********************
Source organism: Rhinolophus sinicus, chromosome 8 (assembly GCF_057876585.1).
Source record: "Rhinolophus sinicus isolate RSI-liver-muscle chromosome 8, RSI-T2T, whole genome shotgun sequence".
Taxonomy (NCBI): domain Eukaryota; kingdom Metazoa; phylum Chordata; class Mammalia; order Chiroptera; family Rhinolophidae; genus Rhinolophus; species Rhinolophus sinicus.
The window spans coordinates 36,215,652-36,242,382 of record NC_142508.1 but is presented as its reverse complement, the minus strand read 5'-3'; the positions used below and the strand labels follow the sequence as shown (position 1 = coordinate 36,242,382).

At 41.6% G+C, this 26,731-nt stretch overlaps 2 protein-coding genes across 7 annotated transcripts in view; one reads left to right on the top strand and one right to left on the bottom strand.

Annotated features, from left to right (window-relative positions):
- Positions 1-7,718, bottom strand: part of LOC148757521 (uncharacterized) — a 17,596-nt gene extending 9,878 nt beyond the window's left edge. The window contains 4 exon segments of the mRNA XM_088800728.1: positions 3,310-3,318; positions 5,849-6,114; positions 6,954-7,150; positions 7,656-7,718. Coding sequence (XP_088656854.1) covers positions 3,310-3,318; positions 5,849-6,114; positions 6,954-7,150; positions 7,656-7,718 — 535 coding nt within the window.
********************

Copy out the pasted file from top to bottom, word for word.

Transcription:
Source organism: Rhinolophus sinicus, chromosome 8 (assembly GCF_057876585.1).
Source record: "Rhinolophus sinicus isolate RSI-liver-muscle chromosome 8, RSI-T2T, whole genome shotgun sequence".
Taxonomy (NCBI): domain Eukaryota; kingdom Metazoa; phylum Chordata; class Mammalia; order Chiroptera; family Rhinolophidae; genus Rhinolophus; species Rhinolophus sinicus.
The window spans coordinates 36,215,652-36,242,382 of record NC_142508.1 but is presented as its reverse complement, the minus strand read 5'-3'; the positions used below and the strand labels follow the sequence as shown (position 1 = coordinate 36,242,382).

At 41.6% G+C, this 26,731-nt stretch overlaps 2 protein-coding genes across 7 annotated transcripts in view; one reads left to right on the top strand and one right to left on the bottom strand.

Annotated features, from left to right (window-relative positions):
- Positions 1-7,718, bottom strand: part of LOC148757521 (uncharacterized) — a 17,596-nt gene extending 9,878 nt beyond the window's left edge. The window contains 4 exon segments of the mRNA XM_088800728.1: positions 3,310-3,318; positions 5,849-6,114; positions 6,954-7,150; positions 7,656-7,718. Coding sequence (XP_088656854.1) covers positions 3,310-3,318; positions 5,849-6,114; positions 6,954-7,150; positions 7,656-7,718 — 535 coding nt within the window.